How to improve customer service by empowering workers

Filed under Columns

By John Tschohl

Guest columnist

Guest columnist John Tschohl is an expert on customer service.

John Tschohl discusses ways to empower workers to save time and money.

Imagine a business strategy so powerful it will create loyal customers who will drive a company’s revenue to new heights. That strategy is empowerment, or allowing employees to make a decision on the spot in favor of the customer.

Empowered employees can save a business time and money because customer problems won’t progress up the chain of command to be solved. When customer service decisions are made on the front line, management is freed up to address big-picture issues. While the potential is large, two problems often emerge: CEOs think their employees are empowered when in reality they are afraid to make even the smallest decisions. And most employers fall short of supporting empowerment.

About 90 percent of all empowered decisions will cost a company less than $50 and turn frustrated customers into happy ones, bringing them back time after time. As simple as it sounds, executives must remove four roadblocks to develop a truly empowered workforce.

Fear – Employees fear they will be fired for making an empowered decision, while employers fear that customers and employees will abuse empowerment. When you train your employees and support their decisions, you eliminate that fear and allow your employees to be creative, yet responsible, in serving customers.

Distrust – Employers must trust their employees to make decisions that will keep their customers – and their money – coming back. Employees must be able to trust that their employers will not deride or, even worse, fire them if they make a mistake in an attempt to solve a customer’s problem.

Micromanagement – Nothing will kill empowerment more quickly than micromanagement.  When you micromanage your employees, you destroy their capacity for even the most basic creative thinking and problem solving. Let your employees know what you need from them, then get out of the way and let them do what you’ve asked them to do.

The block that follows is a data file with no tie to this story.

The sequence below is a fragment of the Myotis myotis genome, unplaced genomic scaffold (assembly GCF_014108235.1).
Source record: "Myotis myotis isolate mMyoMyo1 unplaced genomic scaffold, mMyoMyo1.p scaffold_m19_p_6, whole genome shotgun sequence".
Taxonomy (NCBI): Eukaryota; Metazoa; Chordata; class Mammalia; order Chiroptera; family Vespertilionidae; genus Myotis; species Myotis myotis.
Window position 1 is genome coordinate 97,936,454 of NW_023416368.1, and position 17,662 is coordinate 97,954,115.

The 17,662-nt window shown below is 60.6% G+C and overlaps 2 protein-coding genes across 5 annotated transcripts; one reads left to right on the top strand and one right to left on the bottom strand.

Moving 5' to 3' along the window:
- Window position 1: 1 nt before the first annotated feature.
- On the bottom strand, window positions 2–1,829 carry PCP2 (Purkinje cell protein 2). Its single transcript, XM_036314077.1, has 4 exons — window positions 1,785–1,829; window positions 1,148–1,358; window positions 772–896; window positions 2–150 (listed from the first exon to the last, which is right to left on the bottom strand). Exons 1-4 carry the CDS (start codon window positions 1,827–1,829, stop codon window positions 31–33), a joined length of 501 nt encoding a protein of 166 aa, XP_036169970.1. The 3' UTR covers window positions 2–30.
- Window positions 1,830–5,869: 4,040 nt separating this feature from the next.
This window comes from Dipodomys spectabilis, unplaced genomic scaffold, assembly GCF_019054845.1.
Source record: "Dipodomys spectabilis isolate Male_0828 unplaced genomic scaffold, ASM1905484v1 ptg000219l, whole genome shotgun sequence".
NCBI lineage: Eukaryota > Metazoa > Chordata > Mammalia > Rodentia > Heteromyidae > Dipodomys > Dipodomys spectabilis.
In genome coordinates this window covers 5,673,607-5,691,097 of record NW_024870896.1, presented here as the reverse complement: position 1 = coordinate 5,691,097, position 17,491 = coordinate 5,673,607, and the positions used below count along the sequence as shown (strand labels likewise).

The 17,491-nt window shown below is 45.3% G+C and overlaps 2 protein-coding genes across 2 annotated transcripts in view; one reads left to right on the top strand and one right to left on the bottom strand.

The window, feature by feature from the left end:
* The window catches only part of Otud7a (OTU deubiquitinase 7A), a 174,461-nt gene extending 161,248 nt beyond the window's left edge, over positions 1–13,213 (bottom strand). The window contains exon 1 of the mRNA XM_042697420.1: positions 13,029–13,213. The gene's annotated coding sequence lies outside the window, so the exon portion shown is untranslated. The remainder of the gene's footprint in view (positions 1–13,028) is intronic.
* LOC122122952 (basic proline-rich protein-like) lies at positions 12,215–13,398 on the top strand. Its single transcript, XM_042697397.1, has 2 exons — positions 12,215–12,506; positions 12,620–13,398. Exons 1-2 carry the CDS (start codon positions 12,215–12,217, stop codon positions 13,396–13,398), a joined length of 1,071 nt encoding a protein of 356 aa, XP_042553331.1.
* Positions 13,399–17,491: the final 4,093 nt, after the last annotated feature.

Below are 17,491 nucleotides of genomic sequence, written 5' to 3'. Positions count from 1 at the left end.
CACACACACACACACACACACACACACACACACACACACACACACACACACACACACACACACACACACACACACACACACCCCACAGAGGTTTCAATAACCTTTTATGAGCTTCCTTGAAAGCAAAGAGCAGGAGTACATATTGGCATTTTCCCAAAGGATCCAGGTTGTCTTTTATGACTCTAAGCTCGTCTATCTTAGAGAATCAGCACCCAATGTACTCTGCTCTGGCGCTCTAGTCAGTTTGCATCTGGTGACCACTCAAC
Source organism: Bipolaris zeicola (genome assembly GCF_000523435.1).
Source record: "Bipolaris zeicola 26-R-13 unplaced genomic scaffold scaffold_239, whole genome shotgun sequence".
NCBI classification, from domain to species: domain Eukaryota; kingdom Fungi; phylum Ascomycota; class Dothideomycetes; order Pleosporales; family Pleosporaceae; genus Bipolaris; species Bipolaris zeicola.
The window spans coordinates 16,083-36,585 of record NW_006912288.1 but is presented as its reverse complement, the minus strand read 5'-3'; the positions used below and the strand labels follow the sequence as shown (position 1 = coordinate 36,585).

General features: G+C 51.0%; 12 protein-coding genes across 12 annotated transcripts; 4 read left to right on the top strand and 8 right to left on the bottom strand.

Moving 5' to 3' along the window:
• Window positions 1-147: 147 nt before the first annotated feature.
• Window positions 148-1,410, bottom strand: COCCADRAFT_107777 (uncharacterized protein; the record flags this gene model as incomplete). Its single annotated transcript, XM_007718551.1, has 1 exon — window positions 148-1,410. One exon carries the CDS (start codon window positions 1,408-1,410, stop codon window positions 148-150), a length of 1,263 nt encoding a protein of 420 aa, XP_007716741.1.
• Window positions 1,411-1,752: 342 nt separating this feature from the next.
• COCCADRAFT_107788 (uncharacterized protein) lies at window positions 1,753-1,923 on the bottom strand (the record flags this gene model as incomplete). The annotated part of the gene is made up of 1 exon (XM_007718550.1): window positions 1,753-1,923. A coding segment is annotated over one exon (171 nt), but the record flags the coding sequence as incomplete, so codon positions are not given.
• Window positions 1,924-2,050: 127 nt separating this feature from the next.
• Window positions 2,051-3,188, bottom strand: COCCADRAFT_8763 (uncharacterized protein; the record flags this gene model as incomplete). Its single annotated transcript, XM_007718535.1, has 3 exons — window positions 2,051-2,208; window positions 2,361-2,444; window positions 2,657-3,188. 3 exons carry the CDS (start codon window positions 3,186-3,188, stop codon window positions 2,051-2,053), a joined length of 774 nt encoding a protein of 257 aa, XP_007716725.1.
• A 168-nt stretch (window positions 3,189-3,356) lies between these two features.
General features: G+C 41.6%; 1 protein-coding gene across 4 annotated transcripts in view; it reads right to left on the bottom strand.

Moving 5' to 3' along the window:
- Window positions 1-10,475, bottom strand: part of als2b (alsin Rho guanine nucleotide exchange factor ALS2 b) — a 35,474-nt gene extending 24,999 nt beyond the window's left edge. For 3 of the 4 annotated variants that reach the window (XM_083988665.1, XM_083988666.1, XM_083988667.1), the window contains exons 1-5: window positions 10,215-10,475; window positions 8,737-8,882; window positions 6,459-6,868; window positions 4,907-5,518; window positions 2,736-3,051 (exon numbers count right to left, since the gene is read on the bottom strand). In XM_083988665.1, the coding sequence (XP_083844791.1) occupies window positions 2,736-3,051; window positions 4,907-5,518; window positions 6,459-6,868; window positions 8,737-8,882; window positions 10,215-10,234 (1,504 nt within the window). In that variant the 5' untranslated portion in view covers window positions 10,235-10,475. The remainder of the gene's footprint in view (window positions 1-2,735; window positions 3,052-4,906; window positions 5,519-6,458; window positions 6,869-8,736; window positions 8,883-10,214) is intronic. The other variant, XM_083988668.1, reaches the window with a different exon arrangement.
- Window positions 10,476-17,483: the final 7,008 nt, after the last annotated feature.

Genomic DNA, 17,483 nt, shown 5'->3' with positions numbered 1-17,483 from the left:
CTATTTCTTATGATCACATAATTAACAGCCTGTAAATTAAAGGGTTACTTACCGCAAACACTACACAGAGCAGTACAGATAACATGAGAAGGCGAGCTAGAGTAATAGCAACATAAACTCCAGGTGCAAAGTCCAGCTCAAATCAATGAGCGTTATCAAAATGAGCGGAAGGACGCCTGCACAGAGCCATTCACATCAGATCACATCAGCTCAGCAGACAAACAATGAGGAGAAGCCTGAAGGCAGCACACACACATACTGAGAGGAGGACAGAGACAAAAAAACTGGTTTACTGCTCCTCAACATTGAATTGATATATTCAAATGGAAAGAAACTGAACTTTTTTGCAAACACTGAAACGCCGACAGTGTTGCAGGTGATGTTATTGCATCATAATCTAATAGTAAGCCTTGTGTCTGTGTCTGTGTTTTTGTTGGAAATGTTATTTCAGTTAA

Lack of Recognition – The need for recognition is universal. Everyone needs to be told when they are doing something well, but often the only time employees get feedback is when they have made a mistake. The more you recognize the empowered decisions and achievements of your employees, the more likely they will be to use their creativity in dealing with situations in the future.

Eliminate these four roadblocks and you’ll have an empowered team that will drive your business and crush your competition.

One strategy to encourage empowerment involves providing employees a specific monetary amount they are allowed to spend on empowered decisions, say $50, $100 or $200. The Ritz Carlton, for example, has a $2,000 ceiling that an employee can spend on the spot. Getting an employee to make a $25 to $50 decision in favor of the customer is the perfect example of empowerment, and it will keep customers coming back in the future.

Speed and empowerment go hand in hand. In this digital age, it only takes one unhappy customer to create negative publicity for your business. Instead, when a customer is in front of you with an issue, use empowerment to market to the customer. This leads to word-of-mouth advertising that is priceless.

Empowerment is one of the easiest ways to develop a positive message around your brand, increase revenues and keep customers coming back.

Customer service strategist John Tschohl has been instructing and motivating employees, managers, supervisors and company CEOs for 39 years. He is president of Service Quality Institute, the global leader in customer service training and development. 

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